Thank you very much for this informative post!
    Which school could you recommend a student eithout experience, needing to get on the level B1 for a certificate?
    Greetings 🙂

    • Hi Lorelei, if it’s the DELE you need to pass, I would suggest a school with DELE preparation courses. Most of the schools on this list are focused more on conversational Spanish, but Spanish Institute of Puebla and CEPE in Mexico City are two that do offer DELE prep. You may also want to consider schools in Guatemala like Ixchel that offer DELE courses (I haven’t taken classes in Guatemala, but I know there are many excellent schools, and the costs are much lower). ¡Suerte! 🙂

  8. I’m so glad google led me to your blog! Great detailed information but it just left me wanting to go to all of them! As a single 40s woman who speaks French but now wants a 2 week jumpstart to learn Spanish, which school do you recommend? Livit sounds great, but I’m also intrigued by Escuela Falcon and the other ones that have cooking classes too. I’m planning on going this December.

    • Hi Erin, glad you found it helpful! It can be hard to choose, as each school has its pluses and minuses; that’s part of the reason why I keep going back and trying different schools! One thing to consider is the weather in December… central Mexico can be chilly at night, and houses do not have central heating, so that is something to consider if you are sensitive to cold. Places like Oaxaca or Mérida would be warmer, of course. What I would suggest doing is writing to the schools that interest you most and asking detailed questions. Usually you can get a better feel for the school from their responses, and one school will stand out as the best fit. Buena suerte and let me know how you get on!

  9. Thanks. I’m from Oregon so the cold doesn’t bother me! I’m deciding between Livit and Escuela Falcon. Which school do you think is better for total immersion and conversation time? The class schedule at Escuela Falcon is so different than the other schools. Did you feel like you learned enough taking a different class each hour?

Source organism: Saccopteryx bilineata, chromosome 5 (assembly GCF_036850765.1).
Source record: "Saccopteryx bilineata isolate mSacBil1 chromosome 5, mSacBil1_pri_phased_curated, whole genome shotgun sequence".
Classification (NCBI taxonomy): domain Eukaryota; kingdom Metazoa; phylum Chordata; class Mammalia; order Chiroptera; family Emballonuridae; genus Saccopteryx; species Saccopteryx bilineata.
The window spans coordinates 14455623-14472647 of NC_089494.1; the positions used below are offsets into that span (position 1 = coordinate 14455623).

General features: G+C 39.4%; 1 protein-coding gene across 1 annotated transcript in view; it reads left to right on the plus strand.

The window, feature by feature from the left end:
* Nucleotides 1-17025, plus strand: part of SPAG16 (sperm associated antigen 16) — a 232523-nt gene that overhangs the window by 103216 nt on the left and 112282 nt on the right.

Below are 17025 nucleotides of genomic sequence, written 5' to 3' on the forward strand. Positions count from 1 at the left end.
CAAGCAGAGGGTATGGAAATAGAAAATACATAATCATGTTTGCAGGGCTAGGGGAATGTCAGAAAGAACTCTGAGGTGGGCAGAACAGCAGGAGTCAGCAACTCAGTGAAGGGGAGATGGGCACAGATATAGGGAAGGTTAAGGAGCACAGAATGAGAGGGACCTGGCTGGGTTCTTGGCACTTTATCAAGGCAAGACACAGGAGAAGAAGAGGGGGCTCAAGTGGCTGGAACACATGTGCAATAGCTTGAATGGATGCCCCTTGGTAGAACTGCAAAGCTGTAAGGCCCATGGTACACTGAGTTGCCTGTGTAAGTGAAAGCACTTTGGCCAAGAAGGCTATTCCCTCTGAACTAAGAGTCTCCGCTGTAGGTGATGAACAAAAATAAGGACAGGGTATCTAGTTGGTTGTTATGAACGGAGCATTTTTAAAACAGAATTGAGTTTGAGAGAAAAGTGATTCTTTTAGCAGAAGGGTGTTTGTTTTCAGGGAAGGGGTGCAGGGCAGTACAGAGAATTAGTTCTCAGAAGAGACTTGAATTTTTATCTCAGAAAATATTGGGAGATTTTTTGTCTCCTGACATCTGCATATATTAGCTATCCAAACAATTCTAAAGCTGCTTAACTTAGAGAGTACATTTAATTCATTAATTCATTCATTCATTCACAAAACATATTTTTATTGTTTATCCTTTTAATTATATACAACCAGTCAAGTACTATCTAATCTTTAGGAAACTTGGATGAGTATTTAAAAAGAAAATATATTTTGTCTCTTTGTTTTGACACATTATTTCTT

• For me personally I think I learn better taking four continuous hours of class from one excellent teacher, like the experience I had at Livit. I enjoyed the diversity of subjects at EF and being able to take fun classes on cooking and culture, but for focused language study for me Livit was better. Livit also has those two additional hours of conversation in the afternoon with the student guide, which are great for practicing speaking in a relaxed setting and providing an all-day immersion experience. Livit does cost more than EF, but you get 50% more class time for your money. I hope that helps.

  10. Muchas gracias! You provided excellent information on the options you presented. I want to try at least two weeks of immersion program but I’m uncertain whether any are suitable for an absolute beginner like myself. I know a few words of “survival Spanish” but that’s it – and of course, no grammar or written. Are there programs (I’m interested in smaller places but anywhere is good) you would recommend? I’m newly retired so cost is a consideration but I want to ensure I learn as much as my tires old brain will take in! I do appreciate that you are answering questions! Thanks so much.

    • Hola Jane, I think any of the private language schools on this list could accommodate an absolute beginner… language schools always have English-speaking staff, and the vast majority of students are beginner or intermediate. Smaller schools I would personally recommend for a first-timer include Escuela Falcon and Escuela Mexicana in Guanajuato, Livit in Puebla, Español Interactivo in Oaxaca, or Habla in Mérida. Escuela Falcon and Escuela Mexicana would probably be the least expensive, since you mention cost as a factor (and Guanajuato is just amazing!). If you are sensitive to heat and humidity, I would avoid Mérida outside of the winter months.

      May I add also that although the school will of course accommodate a complete beginner, you may find you get more out of your immersion if you do a little study beforehand, like a community college class. Mexicans are so wonderful and friendly, and you’ll have many opportunities for little conversations with your host family (if you decide to stay with one) and the locals. It’s one of the best parts of the experience to be able to connect with locals outside of class. 🙂

      • Thanks so much for your recommendations, Ingrid! I’m having fun researching. We love Oaxaca city and there is an appeal to exploring Mérida in the winter (and being warmer!) as we’ve just stayed there for a few days. However, Guanajuato sounds really nice (if chilly during winter nights!) and o love experiencing new places.
        Gracias!

        • When it comes to options for beautiful cities and good Spanish schools in Mexico, we are certainly spoiled for choice! Do let me know what you end up deciding! Suerte and enjoy! 🙂